Bonavista Bay


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Bonavista Bay

(bŏn'əvĭs`tə), arm of the Atlantic Ocean, c.40 mi (60 km) long and 40 mi (60 km) wide, E N.L., Canada, on the E coast of Newfoundland. The bay is irregular and filled with islands. Cape Bonavista, the headland of the Bonavista Peninsula, marks the southern entrance to the bay and is the reputed landfall (1497) of John Cabot, the discoverer of Newfoundland. Bonavista is the chief town.
References in periodicals archive ?
John's, Crown Lands Registry (Fol 94); Tickle Cove, Bonavista Bay: St.
The cleanest stage I can recollect seeing last summer was at Silver Hair Island in Bonavista Bay. I do not recollect the owner's name.
John's, Newfoundland, hosted by the Bonavista Bay Branch.
This paper draws upon historical documents, published works, and interviews conducted in Notre Dame Bay, Bonavista Bay, Trinity Bay, Conception Bay, and Placentia Bay in 2003, 2004, 2009, 2010, and 2011 to examine the development of the Newfoundland crab fishery and the politics that have come to surround it in recent years.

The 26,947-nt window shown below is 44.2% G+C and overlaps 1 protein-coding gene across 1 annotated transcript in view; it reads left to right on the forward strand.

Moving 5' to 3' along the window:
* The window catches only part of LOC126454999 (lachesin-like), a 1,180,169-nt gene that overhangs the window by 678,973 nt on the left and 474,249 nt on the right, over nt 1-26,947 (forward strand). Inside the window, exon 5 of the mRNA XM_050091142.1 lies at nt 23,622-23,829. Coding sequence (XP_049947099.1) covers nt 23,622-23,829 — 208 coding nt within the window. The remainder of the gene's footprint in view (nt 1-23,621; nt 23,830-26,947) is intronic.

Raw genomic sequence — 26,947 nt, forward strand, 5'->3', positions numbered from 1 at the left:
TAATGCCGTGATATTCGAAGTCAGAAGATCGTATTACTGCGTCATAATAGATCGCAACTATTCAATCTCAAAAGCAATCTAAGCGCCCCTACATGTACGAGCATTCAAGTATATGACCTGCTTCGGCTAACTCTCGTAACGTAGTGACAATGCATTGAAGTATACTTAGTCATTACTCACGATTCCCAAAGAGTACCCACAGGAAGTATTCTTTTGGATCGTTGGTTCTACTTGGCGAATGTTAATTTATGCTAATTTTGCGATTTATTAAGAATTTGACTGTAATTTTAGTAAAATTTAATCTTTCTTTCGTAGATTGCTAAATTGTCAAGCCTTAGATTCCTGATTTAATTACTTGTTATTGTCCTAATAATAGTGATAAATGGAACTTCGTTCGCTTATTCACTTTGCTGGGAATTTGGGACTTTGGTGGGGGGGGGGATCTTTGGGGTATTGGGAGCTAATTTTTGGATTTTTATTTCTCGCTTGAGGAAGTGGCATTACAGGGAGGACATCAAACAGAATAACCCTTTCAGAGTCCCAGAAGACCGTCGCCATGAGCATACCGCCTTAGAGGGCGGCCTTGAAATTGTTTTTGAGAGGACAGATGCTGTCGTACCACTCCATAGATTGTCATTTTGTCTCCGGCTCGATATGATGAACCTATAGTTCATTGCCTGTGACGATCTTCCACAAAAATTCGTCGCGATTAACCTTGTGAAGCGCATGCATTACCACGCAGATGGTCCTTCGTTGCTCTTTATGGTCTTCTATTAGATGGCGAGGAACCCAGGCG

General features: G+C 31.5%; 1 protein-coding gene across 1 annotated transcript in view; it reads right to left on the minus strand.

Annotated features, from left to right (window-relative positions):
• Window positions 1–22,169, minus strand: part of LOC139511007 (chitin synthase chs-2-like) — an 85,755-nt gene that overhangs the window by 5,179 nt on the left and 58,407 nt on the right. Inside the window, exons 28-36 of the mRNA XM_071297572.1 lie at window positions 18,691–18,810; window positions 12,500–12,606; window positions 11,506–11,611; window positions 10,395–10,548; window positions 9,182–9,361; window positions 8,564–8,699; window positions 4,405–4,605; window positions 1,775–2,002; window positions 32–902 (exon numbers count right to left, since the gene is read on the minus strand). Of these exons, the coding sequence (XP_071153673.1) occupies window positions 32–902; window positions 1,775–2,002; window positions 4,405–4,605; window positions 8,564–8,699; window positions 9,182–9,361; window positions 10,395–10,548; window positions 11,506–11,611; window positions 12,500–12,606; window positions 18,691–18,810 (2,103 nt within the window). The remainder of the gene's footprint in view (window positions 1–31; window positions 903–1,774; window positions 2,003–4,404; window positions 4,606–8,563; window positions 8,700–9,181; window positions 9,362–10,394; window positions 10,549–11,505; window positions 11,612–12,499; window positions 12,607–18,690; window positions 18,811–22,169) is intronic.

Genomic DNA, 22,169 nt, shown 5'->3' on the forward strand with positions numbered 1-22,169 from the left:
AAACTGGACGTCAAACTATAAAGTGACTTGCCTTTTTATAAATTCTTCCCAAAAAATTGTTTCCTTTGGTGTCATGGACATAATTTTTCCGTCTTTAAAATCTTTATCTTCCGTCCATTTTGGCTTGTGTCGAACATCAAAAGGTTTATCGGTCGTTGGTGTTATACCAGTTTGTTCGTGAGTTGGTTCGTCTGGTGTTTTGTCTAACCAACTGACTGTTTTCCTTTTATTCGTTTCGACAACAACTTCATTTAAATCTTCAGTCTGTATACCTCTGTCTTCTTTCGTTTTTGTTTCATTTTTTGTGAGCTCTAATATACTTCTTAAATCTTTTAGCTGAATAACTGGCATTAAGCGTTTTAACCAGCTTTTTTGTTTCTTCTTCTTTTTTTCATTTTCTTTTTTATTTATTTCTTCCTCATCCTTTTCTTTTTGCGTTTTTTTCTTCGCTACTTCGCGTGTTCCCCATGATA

She was born in Keels, Bonavista Bay, Canada the daughter of Henry T.
"The 'Antis' of Plate Cove" was written by Mark Walker, the talented Bonavista Bay songwriter from Tickle Cove, a community not too far from Plate Cove.
William Wheeler of Keels, Bonavista Bay South, made furniture for his personal use or for friends.
Legend is that in 1497, while in search of gold and spices for King Henry VII, Cabot sailed into Bonavista Bay and cried "o buon vista" ("o happy site") on spying land.
Lastly, some comments will be made upon Bruce Mitchell's (this volume) thoughts on conflict with some illustrations from Bonavista Bay that support and build on his distinctions.
Two tests performed on icebergs in Bonavista Bay on the eastern coast of Newfoundland employed a prototype tool 3.5 inches in diameter and 12 feet long.
There were at least six other year-round settlements with an inhabitant fishery in Bonavista Bay: Keels, Barrow Harbour, Salvedge, Silver Fox Island, Fair Island, and Greenspond.
A missionary who spent thirteen years in Bonavista Bay, Newfoundland in the nineteenth century reported that people there often used the proverb "We must live in hopes, supposing we die in despair" (Sider 158).